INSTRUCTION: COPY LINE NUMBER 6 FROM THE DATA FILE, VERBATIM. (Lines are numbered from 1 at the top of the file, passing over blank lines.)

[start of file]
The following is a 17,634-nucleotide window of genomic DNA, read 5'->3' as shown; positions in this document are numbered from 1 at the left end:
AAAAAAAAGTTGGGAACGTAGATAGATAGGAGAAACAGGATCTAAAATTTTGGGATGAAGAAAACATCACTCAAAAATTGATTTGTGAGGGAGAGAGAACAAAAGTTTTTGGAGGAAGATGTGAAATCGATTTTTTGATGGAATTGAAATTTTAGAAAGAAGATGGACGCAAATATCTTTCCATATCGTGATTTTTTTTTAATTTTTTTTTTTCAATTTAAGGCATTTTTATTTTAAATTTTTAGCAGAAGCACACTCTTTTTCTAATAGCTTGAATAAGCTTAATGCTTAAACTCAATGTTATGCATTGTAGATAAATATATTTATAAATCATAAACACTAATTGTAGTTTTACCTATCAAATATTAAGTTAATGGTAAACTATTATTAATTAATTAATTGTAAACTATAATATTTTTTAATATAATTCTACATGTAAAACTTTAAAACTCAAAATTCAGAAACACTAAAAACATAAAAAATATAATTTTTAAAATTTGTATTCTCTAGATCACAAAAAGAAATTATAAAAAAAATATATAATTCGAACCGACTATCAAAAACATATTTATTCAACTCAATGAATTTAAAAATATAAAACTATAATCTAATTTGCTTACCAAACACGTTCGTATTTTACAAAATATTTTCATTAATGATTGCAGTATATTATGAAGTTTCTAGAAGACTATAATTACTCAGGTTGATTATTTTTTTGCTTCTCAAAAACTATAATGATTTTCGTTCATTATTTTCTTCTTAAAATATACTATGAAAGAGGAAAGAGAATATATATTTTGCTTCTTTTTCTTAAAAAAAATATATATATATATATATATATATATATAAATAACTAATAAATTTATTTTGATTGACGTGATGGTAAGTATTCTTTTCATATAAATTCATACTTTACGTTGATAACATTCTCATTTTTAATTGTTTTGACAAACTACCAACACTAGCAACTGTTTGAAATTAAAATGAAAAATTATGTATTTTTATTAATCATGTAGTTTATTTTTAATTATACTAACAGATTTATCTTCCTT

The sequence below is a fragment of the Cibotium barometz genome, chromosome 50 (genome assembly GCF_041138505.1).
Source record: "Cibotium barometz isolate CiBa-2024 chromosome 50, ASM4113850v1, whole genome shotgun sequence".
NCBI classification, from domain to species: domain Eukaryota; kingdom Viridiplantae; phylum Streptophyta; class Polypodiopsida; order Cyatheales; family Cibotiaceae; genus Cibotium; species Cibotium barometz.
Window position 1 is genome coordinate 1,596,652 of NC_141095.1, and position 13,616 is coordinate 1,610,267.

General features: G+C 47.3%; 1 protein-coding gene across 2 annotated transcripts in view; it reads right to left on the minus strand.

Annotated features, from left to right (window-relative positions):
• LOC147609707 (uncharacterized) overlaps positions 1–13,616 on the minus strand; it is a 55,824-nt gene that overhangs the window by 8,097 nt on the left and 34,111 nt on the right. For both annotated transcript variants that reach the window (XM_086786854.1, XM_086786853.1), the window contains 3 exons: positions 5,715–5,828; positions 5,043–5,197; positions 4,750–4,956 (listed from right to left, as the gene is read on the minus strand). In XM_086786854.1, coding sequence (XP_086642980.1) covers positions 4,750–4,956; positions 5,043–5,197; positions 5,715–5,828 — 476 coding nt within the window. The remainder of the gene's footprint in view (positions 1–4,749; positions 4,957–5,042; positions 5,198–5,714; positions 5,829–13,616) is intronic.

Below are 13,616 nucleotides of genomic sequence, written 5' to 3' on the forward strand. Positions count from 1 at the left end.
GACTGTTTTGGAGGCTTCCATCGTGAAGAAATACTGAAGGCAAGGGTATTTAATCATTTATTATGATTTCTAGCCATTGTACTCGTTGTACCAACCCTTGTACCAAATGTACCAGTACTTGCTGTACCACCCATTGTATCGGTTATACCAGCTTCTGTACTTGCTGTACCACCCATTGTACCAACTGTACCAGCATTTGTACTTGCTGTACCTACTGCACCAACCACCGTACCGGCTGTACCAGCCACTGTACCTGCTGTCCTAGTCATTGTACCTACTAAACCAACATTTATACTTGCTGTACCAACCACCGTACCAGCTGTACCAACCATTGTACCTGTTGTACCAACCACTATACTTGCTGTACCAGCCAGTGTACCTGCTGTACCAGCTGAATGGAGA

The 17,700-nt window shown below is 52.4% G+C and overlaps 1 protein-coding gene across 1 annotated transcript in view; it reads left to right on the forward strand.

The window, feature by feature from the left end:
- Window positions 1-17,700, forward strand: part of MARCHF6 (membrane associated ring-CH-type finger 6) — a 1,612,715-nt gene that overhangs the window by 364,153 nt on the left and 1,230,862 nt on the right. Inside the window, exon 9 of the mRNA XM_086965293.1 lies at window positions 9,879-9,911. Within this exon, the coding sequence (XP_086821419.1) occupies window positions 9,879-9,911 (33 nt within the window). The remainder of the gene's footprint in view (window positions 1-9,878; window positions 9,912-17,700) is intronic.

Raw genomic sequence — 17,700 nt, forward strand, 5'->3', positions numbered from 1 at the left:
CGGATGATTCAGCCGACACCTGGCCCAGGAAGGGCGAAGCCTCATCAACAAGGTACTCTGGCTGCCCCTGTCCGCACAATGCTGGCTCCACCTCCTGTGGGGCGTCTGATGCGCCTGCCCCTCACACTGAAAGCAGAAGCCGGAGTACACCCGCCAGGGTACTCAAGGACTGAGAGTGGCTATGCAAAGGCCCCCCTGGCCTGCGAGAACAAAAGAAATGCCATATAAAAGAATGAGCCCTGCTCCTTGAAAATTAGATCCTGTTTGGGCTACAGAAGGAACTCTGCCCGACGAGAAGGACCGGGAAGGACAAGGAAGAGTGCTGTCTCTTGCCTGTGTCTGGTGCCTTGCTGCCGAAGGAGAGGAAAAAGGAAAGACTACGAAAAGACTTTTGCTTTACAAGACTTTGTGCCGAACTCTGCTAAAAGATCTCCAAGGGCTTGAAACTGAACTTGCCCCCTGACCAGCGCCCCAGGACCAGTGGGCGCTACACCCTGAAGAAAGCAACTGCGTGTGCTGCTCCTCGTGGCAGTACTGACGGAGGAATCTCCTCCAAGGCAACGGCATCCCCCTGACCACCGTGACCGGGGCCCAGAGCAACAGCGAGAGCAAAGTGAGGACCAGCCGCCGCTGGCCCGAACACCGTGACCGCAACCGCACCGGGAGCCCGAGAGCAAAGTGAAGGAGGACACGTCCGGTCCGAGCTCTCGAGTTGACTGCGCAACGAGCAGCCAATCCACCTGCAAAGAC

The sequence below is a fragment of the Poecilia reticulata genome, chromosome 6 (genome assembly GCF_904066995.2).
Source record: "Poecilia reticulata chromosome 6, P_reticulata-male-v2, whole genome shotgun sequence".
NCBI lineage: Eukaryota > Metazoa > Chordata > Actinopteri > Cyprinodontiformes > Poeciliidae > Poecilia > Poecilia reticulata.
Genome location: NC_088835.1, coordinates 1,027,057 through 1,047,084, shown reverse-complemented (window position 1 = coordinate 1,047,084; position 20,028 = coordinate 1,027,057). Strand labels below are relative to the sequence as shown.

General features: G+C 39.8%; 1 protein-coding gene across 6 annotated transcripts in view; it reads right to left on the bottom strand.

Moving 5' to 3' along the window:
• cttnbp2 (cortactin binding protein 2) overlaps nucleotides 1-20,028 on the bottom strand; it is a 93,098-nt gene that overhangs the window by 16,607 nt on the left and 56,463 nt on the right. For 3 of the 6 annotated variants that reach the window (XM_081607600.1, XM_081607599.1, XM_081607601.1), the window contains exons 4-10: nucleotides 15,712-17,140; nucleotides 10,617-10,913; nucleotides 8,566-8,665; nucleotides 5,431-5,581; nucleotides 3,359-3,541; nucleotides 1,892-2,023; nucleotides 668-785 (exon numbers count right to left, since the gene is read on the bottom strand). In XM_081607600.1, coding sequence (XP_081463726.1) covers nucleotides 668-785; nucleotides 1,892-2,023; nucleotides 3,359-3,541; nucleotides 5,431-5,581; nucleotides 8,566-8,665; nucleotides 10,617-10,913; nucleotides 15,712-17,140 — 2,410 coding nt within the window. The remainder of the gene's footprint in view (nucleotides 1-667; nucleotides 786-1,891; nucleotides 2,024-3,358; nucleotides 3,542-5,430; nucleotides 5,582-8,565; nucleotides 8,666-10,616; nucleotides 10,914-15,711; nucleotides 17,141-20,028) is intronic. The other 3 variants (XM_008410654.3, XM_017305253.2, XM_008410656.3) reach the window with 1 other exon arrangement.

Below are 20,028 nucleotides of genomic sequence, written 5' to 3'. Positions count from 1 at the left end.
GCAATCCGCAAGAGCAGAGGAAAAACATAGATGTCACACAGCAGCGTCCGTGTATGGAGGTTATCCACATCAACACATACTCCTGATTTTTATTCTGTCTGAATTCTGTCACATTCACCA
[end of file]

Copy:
Window position 1 is genome coordinate 1,596,652 of NC_141095.1, and position 13,616 is coordinate 1,610,267.